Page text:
How to Discourage Starlings & other Bullies
How to Discourage Starlings & other Bullies
- Sep 24, 2018
Are you having trouble with Starlings at your feeders? Are they running your songbirds off and eating all their food? Keep reading for some tips on getting rid of these pesky bully birds.
What's the big deal about Starlings?
Starlings are a non-native, invasive species of bird. They were introduced in the late 19th century from Europe and thrive here. In fact, they have multiplied in number to about 200 million individuals in North America.
Usually seen as pests, Starlings are interesting birds! They are strong fliers, able to reach speeds approaching 50 mph. The oldest recorded wild starling was over 15 years old!
Like many birds, Starlings have many different plumage colors throughout the year. Even their beaks change color! They can make a large variety of sounds and also imitate many other birds, even hawks.
Starlings group together in huge flocks and form murmurations, which are a spectacular sight to see. But the birds are so numerous that these swarms are both noisy and very messy. Since they are ground foragers, they can engulf an entire lawn when they flock in large numbers.
They are big birds and they are aggressive. They run off other birds from feeders and sometimes even take over their nests. Starlings compete with native songbird species for food and space and almost always come out on top, as is the case with many invasive species.
Starlings are quite resourceful. They eat A LOT. And their favorite foods are also a favorite for the desirable bird species. Because they eat so much, they are great for controlling invertebrates that threaten crops. However, with their voracious appetites, they often threaten the crops themselves.
They are prolific breeders. One individual can raise about 8 offspring in a year. Starlings do have predators, but they are mostly birds of prey, and Starlings are much quicker and more agile in the air than they are.
So how to I discourage them?
The quickest fix is to swap out your feeders for a different style feeder that allows food to be eaten only while hanging upside down. Woodpeckers and other cling feeders won't be deterred, but Starlings will. Since they are ground foragers, hanging upside down to get food feels unnatural to them, and is just too much work. Usually this is enough of a deterrent for them to move along to the next location.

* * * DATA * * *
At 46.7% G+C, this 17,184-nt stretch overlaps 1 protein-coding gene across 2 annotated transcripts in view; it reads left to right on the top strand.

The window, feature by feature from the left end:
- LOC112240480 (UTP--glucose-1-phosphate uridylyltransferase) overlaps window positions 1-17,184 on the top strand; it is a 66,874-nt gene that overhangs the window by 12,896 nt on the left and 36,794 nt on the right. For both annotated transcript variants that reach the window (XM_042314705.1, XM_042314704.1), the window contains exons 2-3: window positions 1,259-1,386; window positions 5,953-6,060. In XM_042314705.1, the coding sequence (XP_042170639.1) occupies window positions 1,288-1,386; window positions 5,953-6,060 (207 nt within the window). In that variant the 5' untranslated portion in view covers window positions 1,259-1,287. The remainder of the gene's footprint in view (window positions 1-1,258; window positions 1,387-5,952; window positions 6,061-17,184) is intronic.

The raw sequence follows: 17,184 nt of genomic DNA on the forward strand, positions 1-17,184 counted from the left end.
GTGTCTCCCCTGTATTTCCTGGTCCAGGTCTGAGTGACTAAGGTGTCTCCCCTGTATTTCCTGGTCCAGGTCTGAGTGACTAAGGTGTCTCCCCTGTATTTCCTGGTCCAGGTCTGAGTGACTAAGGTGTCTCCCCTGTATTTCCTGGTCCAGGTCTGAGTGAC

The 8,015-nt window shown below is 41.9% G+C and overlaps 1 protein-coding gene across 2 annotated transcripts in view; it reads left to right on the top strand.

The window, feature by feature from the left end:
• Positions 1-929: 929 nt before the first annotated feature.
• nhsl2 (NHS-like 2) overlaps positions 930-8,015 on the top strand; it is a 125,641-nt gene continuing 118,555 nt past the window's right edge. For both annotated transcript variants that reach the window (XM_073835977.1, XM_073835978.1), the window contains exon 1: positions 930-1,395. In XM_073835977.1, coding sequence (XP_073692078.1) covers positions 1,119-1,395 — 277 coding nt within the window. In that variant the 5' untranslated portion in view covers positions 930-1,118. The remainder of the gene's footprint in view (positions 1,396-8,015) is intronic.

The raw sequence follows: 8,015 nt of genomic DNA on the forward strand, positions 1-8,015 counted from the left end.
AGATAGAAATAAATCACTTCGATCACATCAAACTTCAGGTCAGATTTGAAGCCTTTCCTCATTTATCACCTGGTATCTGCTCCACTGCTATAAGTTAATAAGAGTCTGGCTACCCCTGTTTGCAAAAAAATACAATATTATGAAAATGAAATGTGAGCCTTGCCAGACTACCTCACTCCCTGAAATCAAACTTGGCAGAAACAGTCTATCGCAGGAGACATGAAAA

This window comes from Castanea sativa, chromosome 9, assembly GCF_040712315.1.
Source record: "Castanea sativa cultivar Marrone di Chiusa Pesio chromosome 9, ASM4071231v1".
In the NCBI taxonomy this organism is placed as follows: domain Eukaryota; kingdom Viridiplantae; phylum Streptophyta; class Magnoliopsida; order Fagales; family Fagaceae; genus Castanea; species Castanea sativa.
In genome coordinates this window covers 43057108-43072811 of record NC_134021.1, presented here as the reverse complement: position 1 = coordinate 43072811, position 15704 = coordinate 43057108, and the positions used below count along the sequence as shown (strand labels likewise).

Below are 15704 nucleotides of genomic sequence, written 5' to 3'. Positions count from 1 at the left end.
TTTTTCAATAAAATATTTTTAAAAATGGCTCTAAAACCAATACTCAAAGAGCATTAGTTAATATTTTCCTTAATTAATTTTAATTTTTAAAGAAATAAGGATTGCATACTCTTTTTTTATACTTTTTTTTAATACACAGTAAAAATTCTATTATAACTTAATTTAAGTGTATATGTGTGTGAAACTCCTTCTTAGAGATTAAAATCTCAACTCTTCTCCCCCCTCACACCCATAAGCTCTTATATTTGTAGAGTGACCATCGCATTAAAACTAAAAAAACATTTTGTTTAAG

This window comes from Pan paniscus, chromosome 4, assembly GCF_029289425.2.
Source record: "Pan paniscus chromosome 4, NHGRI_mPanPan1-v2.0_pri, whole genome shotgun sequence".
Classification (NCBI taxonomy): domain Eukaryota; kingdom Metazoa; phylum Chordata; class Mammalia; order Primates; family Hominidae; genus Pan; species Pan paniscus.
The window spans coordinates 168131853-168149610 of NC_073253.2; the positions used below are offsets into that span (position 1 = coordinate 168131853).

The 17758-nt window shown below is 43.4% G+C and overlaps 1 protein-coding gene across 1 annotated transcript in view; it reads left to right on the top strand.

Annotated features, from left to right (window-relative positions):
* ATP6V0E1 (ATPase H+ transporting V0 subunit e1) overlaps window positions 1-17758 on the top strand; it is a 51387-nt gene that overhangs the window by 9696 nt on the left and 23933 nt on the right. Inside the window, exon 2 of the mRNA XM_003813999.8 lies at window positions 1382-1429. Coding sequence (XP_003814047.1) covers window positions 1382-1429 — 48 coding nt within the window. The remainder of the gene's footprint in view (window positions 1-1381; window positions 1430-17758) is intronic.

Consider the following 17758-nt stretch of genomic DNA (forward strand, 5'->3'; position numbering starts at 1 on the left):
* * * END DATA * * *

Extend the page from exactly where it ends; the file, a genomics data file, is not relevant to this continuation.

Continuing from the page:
A second option is to enclose your feeders with chicken wire so only small birds can get through the openings. Make sure the chicken wire barrier is at least 2 inches away from your feeder, otherwise the starlings can reach through.
Usually, taking one of the above measures is enough to deter Starlings after a time. But if they are persistently hanging around, keep reading for more tips!
Don't offer their favorite foods. Starlings love suet, kitchen scraps, corn, bread, and sunflower seeds. Instead, offer what they don't care for, such as thistle, safflower, and peanuts.
Clean up underneath your feeders regularly. Don't leave any other food sources out and accessible. Prune the trees on your property so they aren't as thick with vegetation. Less cover makes them feel more exposed, and they are apt to move on to a more secure setting.
Make sure all birdhouses on your property have smaller entrance holes - no bigger than 1.25 inches in diameter - to avoid starlings nesting where you would rather have native songbirds. Similarly, make sure the siding on your house is sealed and there are no open crevices that may be overtaken and used as a nest. If you have an open barn or pavilion, consider using mesh netting underneath the rafters to prevent unwanted nesting.
Another option is sonic repellent devices. These are highly effective, but incredibly annoying and loud.
As a very last resort, you might remove your feeders entirely for a few weeks. The birds you want to keep around will be disappointed, but the idea is to be able to start fresh.
Whatever you decide to do, don't shoot Starlings! It's just too risky. The bullet could ricochet, you might hit a protected native bird species, or your neighbor's house in the background, or worse. Even if you do successfully take out a few Starlings, it won't make a dent in the population, and it won't deter others from coming around.
Have you used any of the above tactics to deter Starlings? Do you have any more tips to add? We'd love to hear - please share with us on social media!